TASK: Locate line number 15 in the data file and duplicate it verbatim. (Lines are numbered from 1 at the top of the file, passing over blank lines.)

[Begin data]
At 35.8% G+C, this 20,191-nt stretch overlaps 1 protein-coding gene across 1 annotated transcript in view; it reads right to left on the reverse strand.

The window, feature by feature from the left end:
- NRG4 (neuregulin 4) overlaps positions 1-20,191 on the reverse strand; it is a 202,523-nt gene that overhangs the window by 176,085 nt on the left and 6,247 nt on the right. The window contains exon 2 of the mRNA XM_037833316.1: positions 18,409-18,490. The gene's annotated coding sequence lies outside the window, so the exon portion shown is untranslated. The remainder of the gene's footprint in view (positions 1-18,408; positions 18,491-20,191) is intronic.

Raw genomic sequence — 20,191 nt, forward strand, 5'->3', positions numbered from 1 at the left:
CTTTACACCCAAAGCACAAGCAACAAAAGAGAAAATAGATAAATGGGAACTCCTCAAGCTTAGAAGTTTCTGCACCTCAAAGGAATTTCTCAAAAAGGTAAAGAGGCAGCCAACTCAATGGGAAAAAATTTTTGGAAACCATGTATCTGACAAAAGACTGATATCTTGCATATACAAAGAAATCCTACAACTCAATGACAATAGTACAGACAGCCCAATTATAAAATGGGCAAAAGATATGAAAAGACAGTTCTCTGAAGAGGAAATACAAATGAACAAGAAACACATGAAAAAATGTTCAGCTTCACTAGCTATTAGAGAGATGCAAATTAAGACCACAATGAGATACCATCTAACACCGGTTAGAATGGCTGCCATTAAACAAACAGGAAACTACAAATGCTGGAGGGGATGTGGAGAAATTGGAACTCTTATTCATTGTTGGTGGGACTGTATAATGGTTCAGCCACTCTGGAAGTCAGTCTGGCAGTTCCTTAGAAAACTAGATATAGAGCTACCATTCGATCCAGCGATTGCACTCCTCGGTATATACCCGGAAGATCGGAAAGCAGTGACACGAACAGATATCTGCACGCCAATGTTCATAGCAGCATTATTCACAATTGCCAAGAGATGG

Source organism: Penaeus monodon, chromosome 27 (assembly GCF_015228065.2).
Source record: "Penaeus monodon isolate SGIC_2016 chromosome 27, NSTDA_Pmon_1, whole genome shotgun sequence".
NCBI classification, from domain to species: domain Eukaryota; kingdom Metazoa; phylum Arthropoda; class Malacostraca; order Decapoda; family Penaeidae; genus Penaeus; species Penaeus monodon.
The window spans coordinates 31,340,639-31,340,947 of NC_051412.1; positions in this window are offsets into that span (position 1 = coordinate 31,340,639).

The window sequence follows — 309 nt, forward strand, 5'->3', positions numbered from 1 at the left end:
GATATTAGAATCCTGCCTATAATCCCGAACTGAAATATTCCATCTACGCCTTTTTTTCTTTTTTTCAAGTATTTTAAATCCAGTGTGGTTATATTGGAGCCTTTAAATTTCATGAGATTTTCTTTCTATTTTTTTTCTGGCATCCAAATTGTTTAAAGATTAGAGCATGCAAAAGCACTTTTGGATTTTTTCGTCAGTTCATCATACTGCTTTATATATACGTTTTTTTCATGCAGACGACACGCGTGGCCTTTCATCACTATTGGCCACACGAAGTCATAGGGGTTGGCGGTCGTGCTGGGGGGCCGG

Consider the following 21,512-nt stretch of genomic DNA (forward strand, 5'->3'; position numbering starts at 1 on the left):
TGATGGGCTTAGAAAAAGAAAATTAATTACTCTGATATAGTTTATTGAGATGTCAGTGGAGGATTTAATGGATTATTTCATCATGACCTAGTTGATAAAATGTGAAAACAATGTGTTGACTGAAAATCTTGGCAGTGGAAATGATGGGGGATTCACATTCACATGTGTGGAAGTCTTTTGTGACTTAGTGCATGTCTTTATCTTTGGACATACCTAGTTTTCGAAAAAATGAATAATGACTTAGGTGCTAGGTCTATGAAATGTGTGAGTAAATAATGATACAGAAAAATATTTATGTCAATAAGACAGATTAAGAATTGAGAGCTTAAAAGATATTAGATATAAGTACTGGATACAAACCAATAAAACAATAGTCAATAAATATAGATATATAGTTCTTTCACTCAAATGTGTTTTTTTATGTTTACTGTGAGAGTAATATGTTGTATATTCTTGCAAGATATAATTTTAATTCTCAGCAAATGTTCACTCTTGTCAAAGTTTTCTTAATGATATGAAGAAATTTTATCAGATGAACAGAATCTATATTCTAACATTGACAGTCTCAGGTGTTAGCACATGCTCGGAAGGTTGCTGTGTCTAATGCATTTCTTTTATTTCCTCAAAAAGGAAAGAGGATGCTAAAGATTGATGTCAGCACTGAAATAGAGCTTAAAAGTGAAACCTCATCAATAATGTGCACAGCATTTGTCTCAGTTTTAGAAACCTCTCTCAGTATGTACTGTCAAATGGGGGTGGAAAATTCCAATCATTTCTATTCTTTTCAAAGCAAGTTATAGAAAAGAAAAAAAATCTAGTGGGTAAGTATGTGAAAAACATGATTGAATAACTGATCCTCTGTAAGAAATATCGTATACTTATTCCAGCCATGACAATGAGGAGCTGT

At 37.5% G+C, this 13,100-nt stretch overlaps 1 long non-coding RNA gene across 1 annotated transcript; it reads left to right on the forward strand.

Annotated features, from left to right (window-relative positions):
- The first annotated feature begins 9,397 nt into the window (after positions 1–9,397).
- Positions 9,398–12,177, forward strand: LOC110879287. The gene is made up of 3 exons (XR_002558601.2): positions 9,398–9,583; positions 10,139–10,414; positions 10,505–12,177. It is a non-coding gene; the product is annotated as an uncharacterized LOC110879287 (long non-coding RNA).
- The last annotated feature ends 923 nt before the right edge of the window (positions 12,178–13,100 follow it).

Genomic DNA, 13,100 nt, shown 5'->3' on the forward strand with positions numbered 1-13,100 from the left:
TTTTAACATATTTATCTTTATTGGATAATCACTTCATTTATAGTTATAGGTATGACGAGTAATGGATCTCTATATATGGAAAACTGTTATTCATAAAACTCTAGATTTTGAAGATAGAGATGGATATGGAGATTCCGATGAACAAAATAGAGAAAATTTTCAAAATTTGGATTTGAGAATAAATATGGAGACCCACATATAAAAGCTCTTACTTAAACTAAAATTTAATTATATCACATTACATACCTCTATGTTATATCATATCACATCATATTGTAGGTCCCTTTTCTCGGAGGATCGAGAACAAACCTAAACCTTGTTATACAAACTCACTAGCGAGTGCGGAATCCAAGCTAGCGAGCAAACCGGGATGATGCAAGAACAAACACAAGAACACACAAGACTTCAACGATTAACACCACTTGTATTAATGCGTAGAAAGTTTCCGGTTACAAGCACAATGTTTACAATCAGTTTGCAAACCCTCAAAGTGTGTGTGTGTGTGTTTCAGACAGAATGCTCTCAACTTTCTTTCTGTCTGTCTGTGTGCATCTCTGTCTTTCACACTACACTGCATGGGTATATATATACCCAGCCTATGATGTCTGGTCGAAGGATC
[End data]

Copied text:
Annotated features, from left to right (window-relative positions):